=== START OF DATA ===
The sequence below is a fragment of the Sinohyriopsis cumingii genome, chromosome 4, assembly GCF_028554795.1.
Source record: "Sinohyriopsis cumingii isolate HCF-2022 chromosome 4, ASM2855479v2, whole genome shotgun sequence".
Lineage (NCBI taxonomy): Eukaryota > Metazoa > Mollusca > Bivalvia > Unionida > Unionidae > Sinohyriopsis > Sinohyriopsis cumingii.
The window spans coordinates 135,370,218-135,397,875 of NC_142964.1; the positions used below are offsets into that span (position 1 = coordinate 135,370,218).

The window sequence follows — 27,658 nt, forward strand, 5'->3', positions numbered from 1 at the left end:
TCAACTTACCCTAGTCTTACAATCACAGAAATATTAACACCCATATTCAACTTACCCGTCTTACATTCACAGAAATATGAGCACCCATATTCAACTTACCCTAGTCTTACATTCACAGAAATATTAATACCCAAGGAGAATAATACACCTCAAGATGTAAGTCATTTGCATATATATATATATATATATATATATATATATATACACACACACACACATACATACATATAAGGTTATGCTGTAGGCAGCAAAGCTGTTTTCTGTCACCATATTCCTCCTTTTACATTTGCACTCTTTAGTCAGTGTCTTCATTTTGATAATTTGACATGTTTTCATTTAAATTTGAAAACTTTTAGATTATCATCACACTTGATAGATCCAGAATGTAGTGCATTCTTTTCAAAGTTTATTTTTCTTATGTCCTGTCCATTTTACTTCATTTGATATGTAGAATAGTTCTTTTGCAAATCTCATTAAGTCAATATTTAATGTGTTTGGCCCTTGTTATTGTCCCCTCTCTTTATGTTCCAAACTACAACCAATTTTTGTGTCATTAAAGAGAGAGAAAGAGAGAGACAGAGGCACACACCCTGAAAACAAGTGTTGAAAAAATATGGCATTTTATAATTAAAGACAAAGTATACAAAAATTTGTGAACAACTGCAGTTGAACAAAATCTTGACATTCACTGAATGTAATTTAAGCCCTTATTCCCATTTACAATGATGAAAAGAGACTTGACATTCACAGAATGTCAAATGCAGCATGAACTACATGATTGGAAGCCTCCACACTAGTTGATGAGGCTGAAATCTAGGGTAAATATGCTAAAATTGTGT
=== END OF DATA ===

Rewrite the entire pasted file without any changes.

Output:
The sequence below is a fragment of the Sinohyriopsis cumingii genome, chromosome 4, assembly GCF_028554795.1.
Source record: "Sinohyriopsis cumingii isolate HCF-2022 chromosome 4, ASM2855479v2, whole genome shotgun sequence".
Lineage (NCBI taxonomy): Eukaryota > Metazoa > Mollusca > Bivalvia > Unionida > Unionidae > Sinohyriopsis > Sinohyriopsis cumingii.
The window spans coordinates 135,370,218-135,397,875 of NC_142964.1; the positions used below are offsets into that span (position 1 = coordinate 135,370,218).

The window sequence follows — 27,658 nt, forward strand, 5'->3', positions numbered from 1 at the left end:
TCAACTTACCCTAGTCTTACAATCACAGAAATATTAACACCCATATTCAACTTACCCGTCTTACATTCACAGAAATATGAGCACCCATATTCAACTTACCCTAGTCTTACATTCACAGAAATATTAATACCCAAGGAGAATAATACACCTCAAGATGTAAGTCATTTGCATATATATATATATATATATATATATATATATATACACACACACACACATACATACATATAAGGTTATGCTGTAGGCAGCAAAGCTGTTTTCTGTCACCATATTCCTCCTTTTACATTTGCACTCTTTAGTCAGTGTCTTCATTTTGATAATTTGACATGTTTTCATTTAAATTTGAAAACTTTTAGATTATCATCACACTTGATAGATCCAGAATGTAGTGCATTCTTTTCAAAGTTTATTTTTCTTATGTCCTGTCCATTTTACTTCATTTGATATGTAGAATAGTTCTTTTGCAAATCTCATTAAGTCAATATTTAATGTGTTTGGCCCTTGTTATTGTCCCCTCTCTTTATGTTCCAAACTACAACCAATTTTTGTGTCATTAAAGAGAGAGAAAGAGAGAGACAGAGGCACACACCCTGAAAACAAGTGTTGAAAAAATATGGCATTTTATAATTAAAGACAAAGTATACAAAAATTTGTGAACAACTGCAGTTGAACAAAATCTTGACATTCACTGAATGTAATTTAAGCCCTTATTCCCATTTACAATGATGAAAAGAGACTTGACATTCACAGAATGTCAAATGCAGCATGAACTACATGATTGGAAGCCTCCACACTAGTTGATGAGGCTGAAATCTAGGGTAAATATGCTAAAATTGTGT